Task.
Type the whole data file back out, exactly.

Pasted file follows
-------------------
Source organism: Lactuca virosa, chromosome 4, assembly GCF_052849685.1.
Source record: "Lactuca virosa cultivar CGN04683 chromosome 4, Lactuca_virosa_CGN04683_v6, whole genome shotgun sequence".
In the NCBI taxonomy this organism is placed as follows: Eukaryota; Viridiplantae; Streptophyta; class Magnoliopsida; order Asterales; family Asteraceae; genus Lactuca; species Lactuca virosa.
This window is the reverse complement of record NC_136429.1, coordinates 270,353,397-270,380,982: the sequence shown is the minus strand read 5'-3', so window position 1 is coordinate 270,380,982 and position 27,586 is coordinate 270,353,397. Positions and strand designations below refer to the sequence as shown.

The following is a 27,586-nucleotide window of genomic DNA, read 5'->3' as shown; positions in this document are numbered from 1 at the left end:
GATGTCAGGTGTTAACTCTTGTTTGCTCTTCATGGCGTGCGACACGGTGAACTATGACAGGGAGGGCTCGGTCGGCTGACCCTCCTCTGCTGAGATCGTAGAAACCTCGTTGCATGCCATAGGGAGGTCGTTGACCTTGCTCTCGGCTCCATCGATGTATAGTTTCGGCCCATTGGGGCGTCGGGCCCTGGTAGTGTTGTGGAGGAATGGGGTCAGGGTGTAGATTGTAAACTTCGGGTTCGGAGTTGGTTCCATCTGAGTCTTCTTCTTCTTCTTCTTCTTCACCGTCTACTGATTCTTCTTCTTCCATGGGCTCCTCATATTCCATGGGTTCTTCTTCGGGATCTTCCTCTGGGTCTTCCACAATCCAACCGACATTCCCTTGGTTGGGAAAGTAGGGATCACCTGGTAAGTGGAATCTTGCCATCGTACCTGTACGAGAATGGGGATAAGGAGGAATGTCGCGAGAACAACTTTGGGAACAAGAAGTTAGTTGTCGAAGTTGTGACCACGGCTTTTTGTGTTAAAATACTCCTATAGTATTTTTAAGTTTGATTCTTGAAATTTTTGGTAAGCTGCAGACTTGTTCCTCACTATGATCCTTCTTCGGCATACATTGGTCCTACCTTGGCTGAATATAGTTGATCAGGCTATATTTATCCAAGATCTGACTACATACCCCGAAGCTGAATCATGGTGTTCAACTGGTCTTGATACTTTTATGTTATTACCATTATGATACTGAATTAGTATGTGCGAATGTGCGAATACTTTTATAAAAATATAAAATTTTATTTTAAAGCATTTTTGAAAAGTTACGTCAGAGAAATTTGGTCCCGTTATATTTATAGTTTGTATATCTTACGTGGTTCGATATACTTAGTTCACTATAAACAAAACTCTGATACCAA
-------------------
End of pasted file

Source organism: Lactuca virosa, chromosome 4, assembly GCF_052849685.1.
Source record: "Lactuca virosa cultivar CGN04683 chromosome 4, Lactuca_virosa_CGN04683_v6, whole genome shotgun sequence".
In the NCBI taxonomy this organism is placed as follows: Eukaryota; Viridiplantae; Streptophyta; class Magnoliopsida; order Asterales; family Asteraceae; genus Lactuca; species Lactuca virosa.
This window is the reverse complement of record NC_136429.1, coordinates 270,353,397-270,380,982: the sequence shown is the minus strand read 5'-3', so window position 1 is coordinate 270,380,982 and position 27,586 is coordinate 270,353,397. Positions and strand designations below refer to the sequence as shown.

The following is a 27,586-nucleotide window of genomic DNA, read 5'->3' as shown; positions in this document are numbered from 1 at the left end:
GATGTCAGGTGTTAACTCTTGTTTGCTCTTCATGGCGTGCGACACGGTGAACTATGACAGGGAGGGCTCGGTCGGCTGACCCTCCTCTGCTGAGATCGTAGAAACCTCGTTGCATGCCATAGGGAGGTCGTTGACCTTGCTCTCGGCTCCATCGATGTATAGTTTCGGCCCATTGGGGCGTCGGGCCCTGGTAGTGTTGTGGAGGAATGGGGTCAGGGTGTAGATTGTAAACTTCGGGTTCGGAGTTGGTTCCATCTGAGTCTTCTTCTTCTTCTTCTTCTTCACCGTCTACTGATTCTTCTTCTTCCATGGGCTCCTCATATTCCATGGGTTCTTCTTCGGGATCTTCCTCTGGGTCTTCCACAATCCAACCGACATTCCCTTGGTTGGGAAAGTAGGGATCACCTGGTAAGTGGAATCTTGCCATCGTACCTGTACGAGAATGGGGATAAGGAGGAATGTCGCGAGAACAACTTTGGGAACAAGAAGTTAGTTGTCGAAGTTGTGACCACGGCTTTTTGTGTTAAAATACTCCTATAGTATTTTTAAGTTTGATTCTTGAAATTTTTGGTAAGCTGCAGACTTGTTCCTCACTATGATCCTTCTTCGGCATACATTGGTCCTACCTTGGCTGAATATAGTTGATCAGGCTATATTTATCCAAGATCTGACTACATACCCCGAAGCTGAATCATGGTGTTCAACTGGTCTTGATACTTTTATGTTATTACCATTATGATACTGAATTAGTATGTGCGAATGTGCGAATACTTTTATAAAAATATAAAATTTTATTTTAAAGCATTTTTGAAAAGTTACGTCAGAGAAATTTGGTCCCGTTATATTTATAGTTTGTATATCTTACGTGGTTCGATATACTTAGTTCACTATAAACAAAACTCTGATACCAA